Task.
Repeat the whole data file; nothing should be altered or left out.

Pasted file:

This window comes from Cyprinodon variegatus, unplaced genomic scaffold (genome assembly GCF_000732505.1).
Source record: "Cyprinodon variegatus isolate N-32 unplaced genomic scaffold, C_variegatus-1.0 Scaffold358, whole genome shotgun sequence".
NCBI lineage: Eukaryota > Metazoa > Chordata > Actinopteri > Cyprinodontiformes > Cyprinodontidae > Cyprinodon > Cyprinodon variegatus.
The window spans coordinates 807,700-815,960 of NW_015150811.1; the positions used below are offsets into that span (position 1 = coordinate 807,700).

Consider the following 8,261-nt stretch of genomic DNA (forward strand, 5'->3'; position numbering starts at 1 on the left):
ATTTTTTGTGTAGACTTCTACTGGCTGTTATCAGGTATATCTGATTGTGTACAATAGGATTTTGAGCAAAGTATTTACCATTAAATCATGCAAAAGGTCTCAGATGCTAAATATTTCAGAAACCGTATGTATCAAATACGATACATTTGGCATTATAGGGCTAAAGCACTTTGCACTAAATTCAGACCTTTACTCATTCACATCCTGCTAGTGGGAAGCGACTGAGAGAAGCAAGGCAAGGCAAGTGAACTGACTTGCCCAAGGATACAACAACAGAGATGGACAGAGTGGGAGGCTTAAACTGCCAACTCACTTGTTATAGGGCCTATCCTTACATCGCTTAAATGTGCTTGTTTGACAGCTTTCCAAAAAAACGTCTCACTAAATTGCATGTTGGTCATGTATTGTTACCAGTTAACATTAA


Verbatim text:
This window comes from Cyprinodon variegatus, unplaced genomic scaffold (genome assembly GCF_000732505.1).
Source record: "Cyprinodon variegatus isolate N-32 unplaced genomic scaffold, C_variegatus-1.0 Scaffold358, whole genome shotgun sequence".
NCBI lineage: Eukaryota > Metazoa > Chordata > Actinopteri > Cyprinodontiformes > Cyprinodontidae > Cyprinodon > Cyprinodon variegatus.
The window spans coordinates 807,700-815,960 of NW_015150811.1; the positions used below are offsets into that span (position 1 = coordinate 807,700).

Consider the following 8,261-nt stretch of genomic DNA (forward strand, 5'->3'; position numbering starts at 1 on the left):
ATTTTTTGTGTAGACTTCTACTGGCTGTTATCAGGTATATCTGATTGTGTACAATAGGATTTTGAGCAAAGTATTTACCATTAAATCATGCAAAAGGTCTCAGATGCTAAATATTTCAGAAACCGTATGTATCAAATACGATACATTTGGCATTATAGGGCTAAAGCACTTTGCACTAAATTCAGACCTTTACTCATTCACATCCTGCTAGTGGGAAGCGACTGAGAGAAGCAAGGCAAGGCAAGTGAACTGACTTGCCCAAGGATACAACAACAGAGATGGACAGAGTGGGAGGCTTAAACTGCCAACTCACTTGTTATAGGGCCTATCCTTACATCGCTTAAATGTGCTTGTTTGACAGCTTTCCAAAAAAACGTCTCACTAAATTGCATGTTGGTCATGTATTGTTACCAGTTAACATTAA